Small and Medium Enterprises (SMEs) account for the vast majority of businesses worldwide and are a crucial driving force behind job creation and economic development. However, many SMEs report being underserved, especially when it comes to accessing finance. We investigate how the FinTech sector is working to address such problems.
The rise of hyperconnectivity over the past decade or so has had an impact on almost every aspect of our culture. The business world is no exception, and the internet, primarily through smartphones, social media and information access, has fostered an environment in which small businesses can thrive. From sole traders to micro-entities to garage startups to established SMEs, the small business sector is a hugely diverse across profession, business type and industry, and is matched by an equally diverse set of business needs. Yet despite the advancements in tech, some familiar obstacles endure.
SME lending has long been dominated by a handful of banks which haven’t necessarily been equipped to deal with the shifting dynamics of the SME marketplace. Credit applications for small businesses remain lengthy; extensive forms, processing times and multiple engagements between bank and borrower all eat into a business owner’s time. Products also rarely offer a personalised solution, and are often ported over from the corporate or retail side of the bank. Think of the sole trader who suffers an unexpected personal expense, or the ice cream shop with a highly seasonal income. Such cases demand a more tailored credit solution.
Whilst banks have been slow to adapt, new ideas from the FinTech sector are finding their way to the market. Such firms, unencumbered by staid legacy architectures, have the ability to respond to the constantly-evolving demands of the modern marketplace and offer services at a fraction of the price. Factor in the increasing number of use cases specifically targeting SMEs and FinTechs are making a compelling case for the business of small businesses.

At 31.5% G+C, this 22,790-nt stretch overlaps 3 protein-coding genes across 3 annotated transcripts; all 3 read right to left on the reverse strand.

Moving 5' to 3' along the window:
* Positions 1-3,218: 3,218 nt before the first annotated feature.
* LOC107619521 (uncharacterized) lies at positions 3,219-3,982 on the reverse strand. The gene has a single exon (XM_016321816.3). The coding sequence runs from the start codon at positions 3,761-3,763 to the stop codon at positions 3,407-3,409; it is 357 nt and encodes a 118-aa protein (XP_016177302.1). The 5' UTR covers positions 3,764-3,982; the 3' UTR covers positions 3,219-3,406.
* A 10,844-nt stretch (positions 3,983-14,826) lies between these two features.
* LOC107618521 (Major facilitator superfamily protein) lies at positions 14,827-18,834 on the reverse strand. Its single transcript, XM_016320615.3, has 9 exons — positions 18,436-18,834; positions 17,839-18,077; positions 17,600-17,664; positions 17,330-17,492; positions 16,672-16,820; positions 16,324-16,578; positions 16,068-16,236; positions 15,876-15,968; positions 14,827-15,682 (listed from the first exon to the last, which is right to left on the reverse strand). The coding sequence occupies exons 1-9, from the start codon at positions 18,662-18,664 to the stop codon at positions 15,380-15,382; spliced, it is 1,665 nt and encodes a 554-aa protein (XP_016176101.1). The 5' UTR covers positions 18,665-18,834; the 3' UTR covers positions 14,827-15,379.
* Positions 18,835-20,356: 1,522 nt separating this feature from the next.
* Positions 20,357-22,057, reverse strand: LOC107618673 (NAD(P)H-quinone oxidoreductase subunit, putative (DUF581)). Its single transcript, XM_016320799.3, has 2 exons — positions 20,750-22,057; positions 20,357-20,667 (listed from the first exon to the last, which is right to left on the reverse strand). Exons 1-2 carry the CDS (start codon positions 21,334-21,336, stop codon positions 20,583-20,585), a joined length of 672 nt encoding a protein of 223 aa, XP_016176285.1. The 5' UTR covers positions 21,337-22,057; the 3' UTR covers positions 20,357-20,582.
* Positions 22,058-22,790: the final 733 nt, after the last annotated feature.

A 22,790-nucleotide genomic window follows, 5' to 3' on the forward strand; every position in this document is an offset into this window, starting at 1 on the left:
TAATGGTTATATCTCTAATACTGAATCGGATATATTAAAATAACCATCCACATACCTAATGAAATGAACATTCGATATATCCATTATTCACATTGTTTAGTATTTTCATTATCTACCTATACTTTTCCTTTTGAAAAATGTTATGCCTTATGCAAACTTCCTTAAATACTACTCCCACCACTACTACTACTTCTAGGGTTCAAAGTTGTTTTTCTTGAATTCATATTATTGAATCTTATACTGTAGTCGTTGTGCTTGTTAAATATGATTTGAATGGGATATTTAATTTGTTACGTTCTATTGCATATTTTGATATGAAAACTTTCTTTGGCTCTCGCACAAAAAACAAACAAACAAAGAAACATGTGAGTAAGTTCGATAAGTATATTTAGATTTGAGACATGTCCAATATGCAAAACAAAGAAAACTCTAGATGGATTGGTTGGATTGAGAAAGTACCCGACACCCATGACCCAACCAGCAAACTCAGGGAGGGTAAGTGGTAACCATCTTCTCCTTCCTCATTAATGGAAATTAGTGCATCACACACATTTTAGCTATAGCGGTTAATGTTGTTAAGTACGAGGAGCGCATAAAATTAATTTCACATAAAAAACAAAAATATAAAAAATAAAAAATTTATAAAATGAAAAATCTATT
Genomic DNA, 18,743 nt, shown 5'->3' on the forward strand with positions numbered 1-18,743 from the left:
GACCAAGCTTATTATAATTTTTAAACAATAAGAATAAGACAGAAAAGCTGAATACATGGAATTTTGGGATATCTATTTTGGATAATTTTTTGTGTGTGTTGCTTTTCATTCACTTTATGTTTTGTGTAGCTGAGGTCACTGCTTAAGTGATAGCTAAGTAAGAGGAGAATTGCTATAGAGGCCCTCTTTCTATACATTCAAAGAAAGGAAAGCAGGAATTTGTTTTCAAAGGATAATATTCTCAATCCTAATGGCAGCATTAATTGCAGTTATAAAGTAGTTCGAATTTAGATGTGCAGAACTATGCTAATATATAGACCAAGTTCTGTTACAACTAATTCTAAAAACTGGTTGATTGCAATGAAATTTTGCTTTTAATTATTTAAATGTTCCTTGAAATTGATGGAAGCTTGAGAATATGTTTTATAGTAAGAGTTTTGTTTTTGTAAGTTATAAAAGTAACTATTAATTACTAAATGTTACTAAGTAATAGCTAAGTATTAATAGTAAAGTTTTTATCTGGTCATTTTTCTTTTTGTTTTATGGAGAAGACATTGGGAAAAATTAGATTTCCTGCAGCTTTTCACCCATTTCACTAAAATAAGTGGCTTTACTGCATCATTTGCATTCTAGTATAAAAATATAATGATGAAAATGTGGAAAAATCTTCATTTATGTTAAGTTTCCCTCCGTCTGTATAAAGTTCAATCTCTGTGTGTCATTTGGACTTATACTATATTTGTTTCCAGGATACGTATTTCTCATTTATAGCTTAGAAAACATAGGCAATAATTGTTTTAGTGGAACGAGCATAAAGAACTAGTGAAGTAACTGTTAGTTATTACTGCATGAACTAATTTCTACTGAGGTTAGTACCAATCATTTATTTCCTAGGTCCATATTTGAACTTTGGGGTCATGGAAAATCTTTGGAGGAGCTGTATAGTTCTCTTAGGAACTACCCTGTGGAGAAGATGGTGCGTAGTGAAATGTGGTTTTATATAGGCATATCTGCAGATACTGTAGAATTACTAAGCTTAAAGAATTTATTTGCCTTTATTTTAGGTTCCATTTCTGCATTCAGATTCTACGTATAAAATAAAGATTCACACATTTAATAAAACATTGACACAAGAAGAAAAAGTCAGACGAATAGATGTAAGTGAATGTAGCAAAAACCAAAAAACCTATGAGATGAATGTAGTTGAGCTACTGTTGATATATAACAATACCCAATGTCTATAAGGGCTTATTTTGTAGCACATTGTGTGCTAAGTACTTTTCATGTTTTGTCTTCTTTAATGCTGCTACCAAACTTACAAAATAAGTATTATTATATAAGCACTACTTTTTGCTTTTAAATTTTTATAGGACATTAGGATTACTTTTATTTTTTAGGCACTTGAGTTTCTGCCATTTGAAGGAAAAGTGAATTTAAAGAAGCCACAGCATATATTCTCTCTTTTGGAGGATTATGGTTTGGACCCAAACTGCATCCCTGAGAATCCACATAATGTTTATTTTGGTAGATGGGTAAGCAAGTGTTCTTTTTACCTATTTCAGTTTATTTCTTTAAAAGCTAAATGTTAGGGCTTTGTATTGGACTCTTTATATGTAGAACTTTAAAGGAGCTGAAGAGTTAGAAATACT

Some of the more innovative solutions emerging from this sector involve the use of Open Banking, a regulation allowing business owners to grant third party providers (TPPs) access to business and/or personal account data. The functionalities provided by TPPs can help lenders resolve the customer experience bugbears most commonly cited by SMEs, and include:
- automated extraction of data to accurately pre-populate application forms
- analysis of income streams and expenditure patterns for onboarding, due diligence and building personalised products;
- credit and affordability checks to facilitate loan pre-approvals.
Since these processes can be executed near-instantly through an Open Banking data connection, business owners can now get pre-approved, submit a completed credit application and pass KYC all before their morning brew.
FriendlyScore is one of the first companies to offer bespoke Open Banking solutions to SMEs and small business lenders. Their integrated white-label software solutions can facilitate Open Banking connectivity and data extraction/processing for the purposes of automated application, credit scoring and customer management. Visit www.friendlyscore.com for more details.